The process to a working machine.
My friend’s machine was in the process of taking a Windows Update and was spinning on reboot.
Re-rebooting had no effect. Back to the spinner it returned.
Here are the steps I took that got me back to a usable machine, at least for a while.
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Repairing the unbootable
You can force Windows to enter a recovery mode by interrupting the boot process twice in a row. There you’ll find available tools such as System Restore, Safe Mode, Startup Repair, Image Backup Restore, and Resetting the PC (by reinstalling Windows). I ran into a machine in this scenario and walked through the options until I reached one that worked.
Windows 10 includes an interesting recovery mechanism you may not be aware of.
Interrupt the boot process twice in a row. By that I mean:
- Power on the machine.
- Wait for the Windows logo and spinner to appear.
- Shut down the machine forcefully by holding down the power button.
- Power the machine back on.
- Wait for the Windows logo and spinner to appear.
- Shut down the machine forcefully again by holding down the power button.
It feels wrong to force power-down while the system is booting, but that’s the technique. On the next reboot, you’ll enter Automatic Repair instead.
Automatic Repair will then transition into “Diagnosing your PC”.
This is a great first step and may catch a few things, though not typically Windows Update-related failures. Indeed, for me it found nothing to repair, offering instead the single most common piece of tech-support advice ever: “Restart your PC.”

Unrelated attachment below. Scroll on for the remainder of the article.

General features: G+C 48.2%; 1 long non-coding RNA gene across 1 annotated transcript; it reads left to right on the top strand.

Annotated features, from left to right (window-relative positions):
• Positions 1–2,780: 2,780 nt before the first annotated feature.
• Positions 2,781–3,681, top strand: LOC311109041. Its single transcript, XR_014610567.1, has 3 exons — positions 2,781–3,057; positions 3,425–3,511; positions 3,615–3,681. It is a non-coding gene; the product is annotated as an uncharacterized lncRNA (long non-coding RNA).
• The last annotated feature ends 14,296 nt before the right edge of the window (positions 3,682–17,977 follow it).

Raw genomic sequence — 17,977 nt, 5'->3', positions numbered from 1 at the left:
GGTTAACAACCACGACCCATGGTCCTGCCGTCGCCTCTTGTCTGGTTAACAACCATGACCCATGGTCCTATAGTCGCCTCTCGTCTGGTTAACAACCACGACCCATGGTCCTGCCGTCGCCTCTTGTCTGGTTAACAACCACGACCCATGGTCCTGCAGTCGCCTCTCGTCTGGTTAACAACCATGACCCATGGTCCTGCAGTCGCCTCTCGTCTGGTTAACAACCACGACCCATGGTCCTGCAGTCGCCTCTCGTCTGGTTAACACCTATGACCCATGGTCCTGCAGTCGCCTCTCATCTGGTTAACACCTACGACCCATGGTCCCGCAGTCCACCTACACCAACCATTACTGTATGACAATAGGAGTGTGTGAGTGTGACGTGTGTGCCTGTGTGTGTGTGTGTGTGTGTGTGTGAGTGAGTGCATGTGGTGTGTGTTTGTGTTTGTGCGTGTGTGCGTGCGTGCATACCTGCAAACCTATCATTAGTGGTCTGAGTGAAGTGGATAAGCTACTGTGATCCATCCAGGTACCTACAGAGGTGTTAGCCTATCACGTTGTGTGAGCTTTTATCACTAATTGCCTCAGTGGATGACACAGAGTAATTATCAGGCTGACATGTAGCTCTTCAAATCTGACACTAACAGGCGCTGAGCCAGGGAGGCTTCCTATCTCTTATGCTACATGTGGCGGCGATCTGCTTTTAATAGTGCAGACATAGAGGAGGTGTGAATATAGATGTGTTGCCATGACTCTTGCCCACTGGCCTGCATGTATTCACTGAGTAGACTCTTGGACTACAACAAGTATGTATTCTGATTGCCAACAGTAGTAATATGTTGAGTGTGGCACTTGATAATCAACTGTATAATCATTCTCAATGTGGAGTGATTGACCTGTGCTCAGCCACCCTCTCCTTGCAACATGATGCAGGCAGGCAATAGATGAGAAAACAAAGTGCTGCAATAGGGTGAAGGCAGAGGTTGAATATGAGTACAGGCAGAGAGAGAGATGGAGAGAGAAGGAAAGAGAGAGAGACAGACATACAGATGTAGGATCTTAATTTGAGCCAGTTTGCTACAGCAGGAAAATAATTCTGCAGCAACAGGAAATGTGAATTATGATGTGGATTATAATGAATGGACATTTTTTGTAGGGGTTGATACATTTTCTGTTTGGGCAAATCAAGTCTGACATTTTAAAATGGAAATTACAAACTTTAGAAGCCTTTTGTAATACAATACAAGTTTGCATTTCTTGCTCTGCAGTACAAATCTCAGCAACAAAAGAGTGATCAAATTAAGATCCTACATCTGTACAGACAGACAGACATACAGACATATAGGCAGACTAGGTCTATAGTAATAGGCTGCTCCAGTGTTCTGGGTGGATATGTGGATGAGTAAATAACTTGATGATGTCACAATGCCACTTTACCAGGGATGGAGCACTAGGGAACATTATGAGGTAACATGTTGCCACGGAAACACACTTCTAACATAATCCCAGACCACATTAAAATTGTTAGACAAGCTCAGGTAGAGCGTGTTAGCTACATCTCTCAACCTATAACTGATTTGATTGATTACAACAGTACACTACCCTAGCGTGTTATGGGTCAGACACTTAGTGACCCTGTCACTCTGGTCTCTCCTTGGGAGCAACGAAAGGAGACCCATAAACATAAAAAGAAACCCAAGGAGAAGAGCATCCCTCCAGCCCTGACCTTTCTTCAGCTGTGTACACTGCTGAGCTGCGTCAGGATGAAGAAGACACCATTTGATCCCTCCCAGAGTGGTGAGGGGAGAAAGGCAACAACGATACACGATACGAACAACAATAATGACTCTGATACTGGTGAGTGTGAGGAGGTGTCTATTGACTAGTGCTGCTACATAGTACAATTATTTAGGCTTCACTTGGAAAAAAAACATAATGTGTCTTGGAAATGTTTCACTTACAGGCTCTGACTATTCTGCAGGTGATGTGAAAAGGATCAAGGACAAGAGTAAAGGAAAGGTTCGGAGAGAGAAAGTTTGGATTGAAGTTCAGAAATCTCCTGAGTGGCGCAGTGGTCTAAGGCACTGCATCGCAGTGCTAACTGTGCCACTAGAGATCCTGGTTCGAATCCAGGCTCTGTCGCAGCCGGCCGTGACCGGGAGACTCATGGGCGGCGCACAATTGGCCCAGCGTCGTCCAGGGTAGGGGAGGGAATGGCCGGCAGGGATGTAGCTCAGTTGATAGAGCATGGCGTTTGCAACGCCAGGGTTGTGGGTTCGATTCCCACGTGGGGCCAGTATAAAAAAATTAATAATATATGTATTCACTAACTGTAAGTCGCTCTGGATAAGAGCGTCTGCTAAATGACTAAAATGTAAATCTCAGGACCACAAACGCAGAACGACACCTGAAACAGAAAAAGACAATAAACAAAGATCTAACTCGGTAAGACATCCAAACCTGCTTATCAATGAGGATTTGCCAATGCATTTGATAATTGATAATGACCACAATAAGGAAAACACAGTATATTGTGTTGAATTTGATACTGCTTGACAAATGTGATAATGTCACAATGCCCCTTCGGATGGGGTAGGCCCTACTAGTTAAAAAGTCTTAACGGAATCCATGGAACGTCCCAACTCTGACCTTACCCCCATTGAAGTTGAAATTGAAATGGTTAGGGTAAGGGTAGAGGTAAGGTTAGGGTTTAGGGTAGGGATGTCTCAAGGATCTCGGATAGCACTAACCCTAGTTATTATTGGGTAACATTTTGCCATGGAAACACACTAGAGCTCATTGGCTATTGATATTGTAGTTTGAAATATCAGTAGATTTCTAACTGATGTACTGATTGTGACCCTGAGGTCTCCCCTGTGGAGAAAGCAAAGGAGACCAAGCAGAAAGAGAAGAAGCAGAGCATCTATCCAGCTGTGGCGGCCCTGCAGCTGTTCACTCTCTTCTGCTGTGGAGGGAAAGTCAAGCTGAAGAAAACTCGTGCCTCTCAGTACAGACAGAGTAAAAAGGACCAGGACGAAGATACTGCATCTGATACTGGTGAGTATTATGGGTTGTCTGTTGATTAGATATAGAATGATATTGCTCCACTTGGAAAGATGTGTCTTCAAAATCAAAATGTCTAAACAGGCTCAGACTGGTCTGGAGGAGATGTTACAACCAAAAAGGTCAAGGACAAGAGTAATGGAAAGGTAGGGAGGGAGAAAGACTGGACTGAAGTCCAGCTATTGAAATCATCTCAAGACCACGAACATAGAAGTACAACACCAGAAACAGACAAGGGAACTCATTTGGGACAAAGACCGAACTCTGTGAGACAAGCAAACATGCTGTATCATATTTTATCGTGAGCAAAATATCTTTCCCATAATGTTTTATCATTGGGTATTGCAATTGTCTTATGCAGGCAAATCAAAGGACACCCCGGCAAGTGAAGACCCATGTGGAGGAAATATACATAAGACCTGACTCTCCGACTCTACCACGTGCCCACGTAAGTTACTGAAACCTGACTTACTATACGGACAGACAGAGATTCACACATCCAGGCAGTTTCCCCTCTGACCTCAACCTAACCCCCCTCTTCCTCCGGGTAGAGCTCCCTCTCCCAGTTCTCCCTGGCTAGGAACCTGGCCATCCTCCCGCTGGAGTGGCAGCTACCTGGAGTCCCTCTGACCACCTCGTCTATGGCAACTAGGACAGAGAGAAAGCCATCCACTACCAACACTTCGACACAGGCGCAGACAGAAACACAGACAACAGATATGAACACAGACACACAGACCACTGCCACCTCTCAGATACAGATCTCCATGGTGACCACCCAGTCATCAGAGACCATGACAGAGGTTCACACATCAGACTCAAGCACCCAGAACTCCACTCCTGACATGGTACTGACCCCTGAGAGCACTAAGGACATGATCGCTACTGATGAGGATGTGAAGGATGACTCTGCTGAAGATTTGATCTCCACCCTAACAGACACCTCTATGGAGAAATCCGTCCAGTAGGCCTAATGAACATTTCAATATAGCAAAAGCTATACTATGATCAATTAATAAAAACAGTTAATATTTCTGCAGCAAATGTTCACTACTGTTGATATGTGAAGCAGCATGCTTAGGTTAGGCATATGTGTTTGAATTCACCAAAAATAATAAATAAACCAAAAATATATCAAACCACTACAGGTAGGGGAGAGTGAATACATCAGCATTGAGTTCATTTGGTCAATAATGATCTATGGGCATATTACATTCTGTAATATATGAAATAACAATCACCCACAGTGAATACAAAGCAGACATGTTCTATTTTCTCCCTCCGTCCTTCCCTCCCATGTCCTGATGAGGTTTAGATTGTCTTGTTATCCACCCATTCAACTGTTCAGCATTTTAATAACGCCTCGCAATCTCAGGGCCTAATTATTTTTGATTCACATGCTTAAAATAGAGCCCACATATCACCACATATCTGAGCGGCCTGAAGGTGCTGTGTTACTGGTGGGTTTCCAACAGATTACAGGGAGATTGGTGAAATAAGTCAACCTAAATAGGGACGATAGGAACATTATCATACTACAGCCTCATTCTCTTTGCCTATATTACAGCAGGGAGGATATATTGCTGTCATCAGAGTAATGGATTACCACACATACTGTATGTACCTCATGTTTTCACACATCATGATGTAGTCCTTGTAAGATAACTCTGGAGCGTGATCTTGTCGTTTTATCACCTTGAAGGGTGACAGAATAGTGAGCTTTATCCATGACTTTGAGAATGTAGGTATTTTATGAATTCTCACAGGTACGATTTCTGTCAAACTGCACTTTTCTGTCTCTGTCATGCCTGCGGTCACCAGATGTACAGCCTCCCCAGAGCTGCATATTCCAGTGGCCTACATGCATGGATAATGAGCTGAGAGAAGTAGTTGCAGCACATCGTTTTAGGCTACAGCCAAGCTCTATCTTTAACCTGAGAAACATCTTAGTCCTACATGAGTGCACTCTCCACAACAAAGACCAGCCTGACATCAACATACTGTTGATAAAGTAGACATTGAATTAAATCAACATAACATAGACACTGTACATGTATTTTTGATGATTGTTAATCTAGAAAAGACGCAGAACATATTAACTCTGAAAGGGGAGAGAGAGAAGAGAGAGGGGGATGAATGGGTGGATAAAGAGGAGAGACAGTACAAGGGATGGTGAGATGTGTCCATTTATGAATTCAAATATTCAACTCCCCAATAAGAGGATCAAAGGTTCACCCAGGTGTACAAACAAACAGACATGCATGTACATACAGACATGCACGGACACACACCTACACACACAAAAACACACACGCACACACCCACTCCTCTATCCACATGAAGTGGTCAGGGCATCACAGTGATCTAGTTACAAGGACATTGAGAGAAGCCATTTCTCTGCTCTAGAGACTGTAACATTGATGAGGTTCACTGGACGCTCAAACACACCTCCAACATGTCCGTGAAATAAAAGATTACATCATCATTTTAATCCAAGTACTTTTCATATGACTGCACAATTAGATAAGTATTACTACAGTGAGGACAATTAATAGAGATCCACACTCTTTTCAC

I elected not to reboot. (I’d done so repeatedly already.) I was here for Advanced options, so clicked on that.
The next screen gives limited options.
Clicking Continue seemed pointless, and likely to just return me to the infinitely spinning spinner. Turning off was a nice option, but I wasn’t ready to give up yet. I was here to Troubleshoot, so I clicked on that.
Clearly, Microsoft expects that Resetting your PC and reinstalling Windows would be the most likely thing to do. While it’s on my list, it’s not where I wanted to start — it would have too many side effects, such as resetting preferences and perhaps forcing me to reinstall the applications I use. I wanted something less destructive, at least to start.
Advanced options was next.
Advanced troubleshooting options
This fixes things like the master boot record and other components involved in Windows’ initial startup. Not only did this not feel like a startup issue, but startup issues are also unlikely to result from Windows Update problems, as Windows Update rarely impacts the initial startup sequence.
This feels like a horribly misnamed option, as it’s actually a gateway to a number of valuable tools. Select this and you’ll be presented with a list of things you can control.
- Enable low-resolution video mode
- Enable debugging mode
- Enable boot logging
- Enable Safe Mode
- Disable driver signature enforcement
- Disable early-launch anti-malware protection
- Disable automatic restart on system failure
The “catch” is that it’ll be a reboot to get to them, so perhaps that’s why it’s referred to as “Startup Settings”.
I didn’t go down this path, but it’s one I’d return to should other options not work.
This opens up a Windows Command prompt, with all of the command-line diagnostic and repair tools built into Windows available.
I elected not to use Command Prompt in this case. If further investigation were to give me more specific clues as to what might be wrong, and command line tools might help resolve it, this is where I’d return.
System Image Recovery
This machine was not using Windows Backup, so there were no System images to recover.
I tried System Restore. There were two restore points available, and I selected the one immediately prior to the Windows Update having occurred.
It spent a fair amount of time working, only to fail with an “unable to restore” message at the end.
It was worth a shot, but it really only served to confirm my opinion of System Restore.
After trying System Restore, this was my next stop. This is where I made some progress.
I was given an option of what to uninstall.